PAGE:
10 Essential Tips to Help Your Press Release Makes the News
- Make sure the information is newsworthy.
- Tell the audience that the information is intended for them and why they should continue to read it.
- Start with a brief description of the news, then distinguish who announced it, and not the other way around.
- Ask yourself, “How are people going to relate to this and will they be able to connect?”
- Make sure the first 10 words of your release are effective, as they are the most important.
- Avoid excessive use of adjectives and fancy language.
- Deal with the facts.
- Provide as much Contact information as possible: Individual to Contact, address, phone, fax, email, Web site address.
- Make sure you wait until you have something with enough substance to issue a release.
- Make it as easy as possible for media representatives to do their jobs.
Some Key Things to Remember
- Stay away from hype-bloated phrases like “breakthrough”, “unique”, “state-of-the-art”, etc.
- Always write it from a journalist’s perspective. Never use “I” or “we” unless it’s in a quote.
- Read lots of good newspaper writing, such as the New York Times or the Washington Post to get a feel for the style.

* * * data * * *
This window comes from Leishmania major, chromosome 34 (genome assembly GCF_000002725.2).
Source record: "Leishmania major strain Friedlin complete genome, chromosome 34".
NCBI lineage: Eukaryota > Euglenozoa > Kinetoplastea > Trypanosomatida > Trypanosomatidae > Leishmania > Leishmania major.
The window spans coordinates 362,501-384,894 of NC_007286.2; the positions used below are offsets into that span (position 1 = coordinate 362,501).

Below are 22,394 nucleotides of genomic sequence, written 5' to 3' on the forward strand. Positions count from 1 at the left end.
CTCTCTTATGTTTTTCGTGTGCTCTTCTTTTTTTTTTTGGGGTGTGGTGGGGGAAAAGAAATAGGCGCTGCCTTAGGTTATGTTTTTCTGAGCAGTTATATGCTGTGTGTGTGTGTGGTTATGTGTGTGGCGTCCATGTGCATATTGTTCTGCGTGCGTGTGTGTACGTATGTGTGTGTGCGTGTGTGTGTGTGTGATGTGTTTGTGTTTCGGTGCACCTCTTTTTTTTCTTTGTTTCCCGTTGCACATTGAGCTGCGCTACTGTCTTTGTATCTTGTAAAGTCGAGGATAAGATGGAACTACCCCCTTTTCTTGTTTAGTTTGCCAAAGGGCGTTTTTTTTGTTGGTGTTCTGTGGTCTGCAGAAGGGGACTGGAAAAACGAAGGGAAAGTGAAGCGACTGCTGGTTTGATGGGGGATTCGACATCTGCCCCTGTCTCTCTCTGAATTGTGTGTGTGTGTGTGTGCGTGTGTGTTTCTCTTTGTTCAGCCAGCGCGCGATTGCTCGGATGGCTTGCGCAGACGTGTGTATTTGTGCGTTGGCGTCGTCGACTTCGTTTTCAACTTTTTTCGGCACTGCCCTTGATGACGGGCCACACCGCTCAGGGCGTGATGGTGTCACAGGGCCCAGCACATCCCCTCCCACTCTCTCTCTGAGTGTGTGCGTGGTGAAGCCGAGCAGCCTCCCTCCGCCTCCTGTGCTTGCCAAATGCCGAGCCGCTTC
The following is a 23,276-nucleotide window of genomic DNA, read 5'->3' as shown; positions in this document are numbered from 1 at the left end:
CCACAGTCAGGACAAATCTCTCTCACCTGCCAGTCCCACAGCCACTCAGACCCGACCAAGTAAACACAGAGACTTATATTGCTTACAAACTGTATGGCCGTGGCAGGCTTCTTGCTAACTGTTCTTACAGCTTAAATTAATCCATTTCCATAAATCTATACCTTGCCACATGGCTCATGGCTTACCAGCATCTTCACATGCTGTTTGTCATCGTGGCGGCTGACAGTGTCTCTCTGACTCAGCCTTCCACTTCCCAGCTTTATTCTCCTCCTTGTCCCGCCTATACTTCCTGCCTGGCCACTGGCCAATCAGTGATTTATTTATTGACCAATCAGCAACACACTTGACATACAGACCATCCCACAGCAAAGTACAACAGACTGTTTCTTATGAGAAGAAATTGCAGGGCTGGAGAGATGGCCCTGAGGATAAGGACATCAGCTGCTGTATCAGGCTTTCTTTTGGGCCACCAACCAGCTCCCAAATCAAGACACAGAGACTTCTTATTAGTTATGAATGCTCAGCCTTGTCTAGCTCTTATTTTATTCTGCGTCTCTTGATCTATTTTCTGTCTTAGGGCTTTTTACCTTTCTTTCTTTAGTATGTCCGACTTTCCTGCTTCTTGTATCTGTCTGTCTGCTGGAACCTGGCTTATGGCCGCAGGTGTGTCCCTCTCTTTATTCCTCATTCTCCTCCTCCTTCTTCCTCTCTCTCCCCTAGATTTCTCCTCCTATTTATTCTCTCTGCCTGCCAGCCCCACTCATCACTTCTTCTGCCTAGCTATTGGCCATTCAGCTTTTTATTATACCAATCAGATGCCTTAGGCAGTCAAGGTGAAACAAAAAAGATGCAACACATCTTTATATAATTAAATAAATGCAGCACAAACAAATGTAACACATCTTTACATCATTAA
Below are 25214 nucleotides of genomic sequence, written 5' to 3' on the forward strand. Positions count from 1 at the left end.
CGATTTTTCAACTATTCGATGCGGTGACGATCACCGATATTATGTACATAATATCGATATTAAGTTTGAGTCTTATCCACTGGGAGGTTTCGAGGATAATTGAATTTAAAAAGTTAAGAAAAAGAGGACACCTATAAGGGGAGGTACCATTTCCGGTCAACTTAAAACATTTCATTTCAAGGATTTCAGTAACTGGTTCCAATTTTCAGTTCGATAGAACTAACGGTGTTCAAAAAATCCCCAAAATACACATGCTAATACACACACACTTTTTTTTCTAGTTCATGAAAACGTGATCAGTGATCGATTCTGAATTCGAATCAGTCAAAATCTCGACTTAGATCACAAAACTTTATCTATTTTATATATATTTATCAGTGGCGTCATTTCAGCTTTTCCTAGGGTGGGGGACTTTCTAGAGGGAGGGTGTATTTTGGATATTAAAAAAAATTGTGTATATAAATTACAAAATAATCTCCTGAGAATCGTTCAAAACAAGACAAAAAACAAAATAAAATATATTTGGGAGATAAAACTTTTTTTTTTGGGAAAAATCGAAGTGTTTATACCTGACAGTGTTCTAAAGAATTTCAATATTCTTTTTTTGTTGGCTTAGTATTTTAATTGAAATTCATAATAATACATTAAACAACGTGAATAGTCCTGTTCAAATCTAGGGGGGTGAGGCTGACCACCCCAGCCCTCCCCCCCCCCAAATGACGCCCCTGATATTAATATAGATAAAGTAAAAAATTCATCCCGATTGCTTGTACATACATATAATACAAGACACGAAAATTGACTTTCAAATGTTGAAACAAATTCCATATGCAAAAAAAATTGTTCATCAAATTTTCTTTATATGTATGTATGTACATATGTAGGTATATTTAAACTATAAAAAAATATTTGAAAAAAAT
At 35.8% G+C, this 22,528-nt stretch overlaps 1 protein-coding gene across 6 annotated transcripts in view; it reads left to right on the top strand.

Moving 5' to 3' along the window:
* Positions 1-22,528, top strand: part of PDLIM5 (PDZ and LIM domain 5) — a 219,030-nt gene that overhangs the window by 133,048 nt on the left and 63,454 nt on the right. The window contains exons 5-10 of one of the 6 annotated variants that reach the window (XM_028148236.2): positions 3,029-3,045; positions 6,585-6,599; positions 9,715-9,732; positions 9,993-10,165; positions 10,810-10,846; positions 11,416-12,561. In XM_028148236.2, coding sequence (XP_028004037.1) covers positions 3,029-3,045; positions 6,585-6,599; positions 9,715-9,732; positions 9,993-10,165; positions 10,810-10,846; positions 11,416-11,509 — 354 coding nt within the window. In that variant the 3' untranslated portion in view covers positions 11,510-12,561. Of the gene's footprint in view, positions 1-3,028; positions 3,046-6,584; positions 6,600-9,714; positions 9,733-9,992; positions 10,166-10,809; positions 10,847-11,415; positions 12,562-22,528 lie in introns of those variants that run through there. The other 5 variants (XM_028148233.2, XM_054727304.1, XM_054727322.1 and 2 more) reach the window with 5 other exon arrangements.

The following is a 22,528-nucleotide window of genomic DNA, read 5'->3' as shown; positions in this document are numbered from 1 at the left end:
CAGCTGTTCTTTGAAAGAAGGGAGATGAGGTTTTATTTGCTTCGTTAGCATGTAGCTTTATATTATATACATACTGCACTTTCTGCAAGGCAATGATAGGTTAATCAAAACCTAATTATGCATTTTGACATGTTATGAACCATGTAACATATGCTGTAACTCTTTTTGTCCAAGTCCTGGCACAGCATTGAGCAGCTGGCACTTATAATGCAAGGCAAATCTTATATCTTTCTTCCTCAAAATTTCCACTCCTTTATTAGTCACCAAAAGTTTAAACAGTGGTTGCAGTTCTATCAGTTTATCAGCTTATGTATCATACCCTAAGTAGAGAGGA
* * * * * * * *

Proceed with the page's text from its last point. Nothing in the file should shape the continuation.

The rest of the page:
- Shorter is better. If you can say it in two pages, great. If you can say it in one page, better
Information to Include in a Press Release
- A compelling e-mail subject header and headline.
- A first paragraph that covers the five W’s: who, what, where, when and why.
- Electronic contact information including an e-mail address for the press contact and Web site address of the company. Reporters working on deadline will often choose to call a company representative rather than wait for a reply by e-mail. Be sure that in addition to e-mail contact information a phone number for the press contact is listed.
- The mention of key clients or endorsement from a ‘non-biased’ source like university professor or software reviewer. You should have permission from those sources to use their remarks in your press release.
- A short paragraph at the end of the release containing background information about the company. This might include a synopsis of the activities of the company, how long they have been in business, and any area of expertise. If the press release is about a book or entertainer then cover career high-points.
Remember, not everything is news.
Your excitement about something does not necessarily mean that you have a newsworthy story. Think about your audience. Will someone else find your story interesting? Let’s assume that you have just spent a lot of effort to launch a new online store. Announcing your company’s opening is always an exciting time for any business, but the last thing the media wants to write about is another online store. This is old news and uninteresting. Instead, focus on the features of your online shopping experience, unique products and services. Answer the question, “Why should anyone care?” and make sure your announcement has some news values such as timeliness, uniqueness or something truly unusual. Avoid clichés such as “customers save money” or “great customer service.” Focus on the aspects of your news item that truly set you apart from everyone else.